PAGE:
The differences, though are  stark. The Angel’s Game is a much darker book, with grizzly murders, doomed romance, and subtle, shadowed, edge-of-your-vision elements of the supernatural. If the mystery in The Shadow of the Wind leaned precariously toward the noir end of the spectrum, The Angel’s Game makes a leap. At times it moves close to old-school gothic horror. It’s never graphic; it never even comes close. It’s certainly not the gruesome slasher porn of today. It’s a subtler dread that calls upon the imagination to ponder what might be lurking in midnight’s deepest shadows—those in the city and those in the heart. The Angel’s Game builds dread through hints and atmosphere, making a truly spin-tingling read that haunts the heart long after the last page is turned.

It’s not all fear, though. There is beauty, too, and love. Certainly that. Beauty makes the dread that much worse, and the hope that much dearer. The theme of the book is introduced in the first lines:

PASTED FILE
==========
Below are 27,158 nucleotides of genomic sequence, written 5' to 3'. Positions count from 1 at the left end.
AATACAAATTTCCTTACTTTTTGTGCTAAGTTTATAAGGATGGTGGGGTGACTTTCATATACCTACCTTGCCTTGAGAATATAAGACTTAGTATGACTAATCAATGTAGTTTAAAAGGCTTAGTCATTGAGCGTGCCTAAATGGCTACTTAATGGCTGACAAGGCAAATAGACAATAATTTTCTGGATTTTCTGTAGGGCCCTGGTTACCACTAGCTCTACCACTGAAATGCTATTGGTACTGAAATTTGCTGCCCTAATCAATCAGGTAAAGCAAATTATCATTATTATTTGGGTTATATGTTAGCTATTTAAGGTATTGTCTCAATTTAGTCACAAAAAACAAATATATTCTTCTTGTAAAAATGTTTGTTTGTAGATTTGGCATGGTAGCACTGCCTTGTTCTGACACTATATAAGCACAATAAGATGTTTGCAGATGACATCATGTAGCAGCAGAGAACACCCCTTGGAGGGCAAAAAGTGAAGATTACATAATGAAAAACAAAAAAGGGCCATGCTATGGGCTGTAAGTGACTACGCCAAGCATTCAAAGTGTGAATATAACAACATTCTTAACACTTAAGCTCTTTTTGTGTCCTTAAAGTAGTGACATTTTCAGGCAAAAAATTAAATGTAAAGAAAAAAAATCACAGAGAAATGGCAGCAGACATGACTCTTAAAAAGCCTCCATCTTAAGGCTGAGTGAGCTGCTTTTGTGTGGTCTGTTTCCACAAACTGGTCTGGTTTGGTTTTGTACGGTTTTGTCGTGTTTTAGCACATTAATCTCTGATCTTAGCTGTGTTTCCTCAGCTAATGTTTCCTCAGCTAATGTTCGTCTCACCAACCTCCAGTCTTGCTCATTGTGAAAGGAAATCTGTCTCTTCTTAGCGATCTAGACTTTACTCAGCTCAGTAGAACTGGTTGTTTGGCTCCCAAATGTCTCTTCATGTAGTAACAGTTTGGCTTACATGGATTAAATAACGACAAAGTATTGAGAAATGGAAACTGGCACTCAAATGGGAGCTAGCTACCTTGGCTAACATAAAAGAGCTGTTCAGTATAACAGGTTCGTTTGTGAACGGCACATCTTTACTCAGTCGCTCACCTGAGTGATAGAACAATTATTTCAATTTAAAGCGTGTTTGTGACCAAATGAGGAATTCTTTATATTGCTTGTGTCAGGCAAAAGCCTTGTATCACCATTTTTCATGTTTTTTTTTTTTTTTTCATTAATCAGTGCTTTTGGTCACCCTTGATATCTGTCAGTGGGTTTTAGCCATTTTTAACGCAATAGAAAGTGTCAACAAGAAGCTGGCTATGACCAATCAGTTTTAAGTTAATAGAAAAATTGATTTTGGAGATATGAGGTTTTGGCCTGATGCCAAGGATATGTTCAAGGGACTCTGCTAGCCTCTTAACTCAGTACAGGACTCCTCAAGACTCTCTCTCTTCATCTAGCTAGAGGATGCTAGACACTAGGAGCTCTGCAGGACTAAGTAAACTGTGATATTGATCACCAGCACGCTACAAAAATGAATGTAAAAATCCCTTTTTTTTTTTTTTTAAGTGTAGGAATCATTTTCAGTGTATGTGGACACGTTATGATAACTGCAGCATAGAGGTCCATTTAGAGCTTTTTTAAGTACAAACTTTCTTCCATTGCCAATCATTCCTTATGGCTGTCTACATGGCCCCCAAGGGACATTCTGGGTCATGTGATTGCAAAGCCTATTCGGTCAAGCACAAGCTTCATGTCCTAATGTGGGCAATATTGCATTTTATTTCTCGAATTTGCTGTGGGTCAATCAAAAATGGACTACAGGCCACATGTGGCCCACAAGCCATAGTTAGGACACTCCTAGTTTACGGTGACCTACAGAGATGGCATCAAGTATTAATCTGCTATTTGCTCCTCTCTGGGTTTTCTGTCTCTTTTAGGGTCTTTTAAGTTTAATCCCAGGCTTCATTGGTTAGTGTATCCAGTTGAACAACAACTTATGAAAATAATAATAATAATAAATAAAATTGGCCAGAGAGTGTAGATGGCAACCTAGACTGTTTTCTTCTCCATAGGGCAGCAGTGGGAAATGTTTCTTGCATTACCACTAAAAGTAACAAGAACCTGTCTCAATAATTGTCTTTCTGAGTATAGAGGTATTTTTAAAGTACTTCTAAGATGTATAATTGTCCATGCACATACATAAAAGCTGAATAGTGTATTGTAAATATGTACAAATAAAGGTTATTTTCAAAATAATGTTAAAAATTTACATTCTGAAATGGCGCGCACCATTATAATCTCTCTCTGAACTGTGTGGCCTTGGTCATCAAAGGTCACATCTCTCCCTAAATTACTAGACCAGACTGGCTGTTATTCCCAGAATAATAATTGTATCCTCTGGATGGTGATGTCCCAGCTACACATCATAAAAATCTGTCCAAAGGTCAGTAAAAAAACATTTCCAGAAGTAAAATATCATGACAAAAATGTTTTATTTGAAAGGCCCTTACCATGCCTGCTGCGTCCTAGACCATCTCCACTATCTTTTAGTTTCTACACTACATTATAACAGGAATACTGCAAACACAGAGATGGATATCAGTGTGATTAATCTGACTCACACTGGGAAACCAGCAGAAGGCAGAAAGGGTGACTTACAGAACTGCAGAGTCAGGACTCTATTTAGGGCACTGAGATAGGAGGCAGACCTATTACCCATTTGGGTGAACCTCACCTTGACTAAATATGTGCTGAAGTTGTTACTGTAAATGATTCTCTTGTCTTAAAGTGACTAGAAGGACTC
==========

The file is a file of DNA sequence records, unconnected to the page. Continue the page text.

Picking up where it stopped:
“A writer never forgets the first time he accepted a few coins or a word of praise in exchange for a story. He will never forget the sweet poison of vanity in his blood, and the belief that, if he succeeds in not letting anyone discover his lack of talent, the dream of literature will provide him with a roof over his head, a hot meal at the end of the day, and what he covets the most: his name printed on a miserable piece of paper that surely will outlive him. A writer is condemned to remember that moment, because from then on, he is doomed, and his soul has a price.”

The novel explores, subtly, long before we’ve begun to realize it’s doing so, what it means to sell one’s soul, the many ways we do so, what is gained, and what is lost. Is the gain worth the cost? I’m not sure even the characters themselves could answer that. The question lingers, haunting like the memory of a nightmare, or a fond wish. To me, one of the strengths of The Angel’s Game is that it raises questions and only hints at the answers, leaving the reader to interpret in a sort of storytelling collaboration between artist and audience.